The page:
Global elephant ivory ban stands firm at CITES
Posted on 22 August 2019
In response to the CITES committee decision to reject all listing proposals to change protections for African elephants, WWF issued a statement from Paul De Ornellas, Senior Policy Advisor:
“The existing ban on international elephant ivory trade that applies to all countries remains intact. “While the southern Africa countries in question have demonstrated success in protecting and managing their elephant populations and ivory stockpiles, there is no evidence that any potential benefit of legal ivory trade would justify the potential risks at this time.
“At the same time, any change to a CITES status listing would have opened a 90-day window for countries to submit reservations and exempt themselves from currently binding restrictions. In the event of an uplisting to Appendix I, there is reason to believe some countries would take this step, and could start trading elephant ivory internationally again.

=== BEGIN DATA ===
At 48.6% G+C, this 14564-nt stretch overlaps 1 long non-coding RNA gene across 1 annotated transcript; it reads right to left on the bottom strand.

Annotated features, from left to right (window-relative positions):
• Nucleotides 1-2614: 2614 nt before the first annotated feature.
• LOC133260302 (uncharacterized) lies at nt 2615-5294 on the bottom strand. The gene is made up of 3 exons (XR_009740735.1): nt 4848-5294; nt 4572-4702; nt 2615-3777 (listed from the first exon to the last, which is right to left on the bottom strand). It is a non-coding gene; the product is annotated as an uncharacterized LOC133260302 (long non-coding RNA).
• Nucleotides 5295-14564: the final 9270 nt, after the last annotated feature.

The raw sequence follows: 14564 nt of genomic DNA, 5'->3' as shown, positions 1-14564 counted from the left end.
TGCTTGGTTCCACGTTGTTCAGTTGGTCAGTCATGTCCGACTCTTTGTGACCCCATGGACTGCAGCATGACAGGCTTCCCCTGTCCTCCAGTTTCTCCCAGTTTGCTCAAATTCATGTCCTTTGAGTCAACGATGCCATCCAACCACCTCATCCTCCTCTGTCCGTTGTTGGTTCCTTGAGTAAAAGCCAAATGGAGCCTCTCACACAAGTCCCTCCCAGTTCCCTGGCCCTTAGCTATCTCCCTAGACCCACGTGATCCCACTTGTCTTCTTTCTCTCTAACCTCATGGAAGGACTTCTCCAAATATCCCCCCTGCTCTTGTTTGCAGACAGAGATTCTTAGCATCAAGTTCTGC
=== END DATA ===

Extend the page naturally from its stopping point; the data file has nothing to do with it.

“Ultimately, none of these proposals would have offered elephant populations any greater protection from poachers. On the contrary, they would have presented new potential threats for populations already in decline. It is vital that the international community continues to focus efforts to address the key issues around the poaching and trafficking of elephant ivory, namely countries adhering to national plans to address their role in the illegal ivory trade, including the closure of domestic elephant ivory markets.”
African elephants (Loxodonta africana) family herd feeding on loose soil for its minerals, with dramatic stormy skies behind, Maasai Mara National Reserve, Kenya.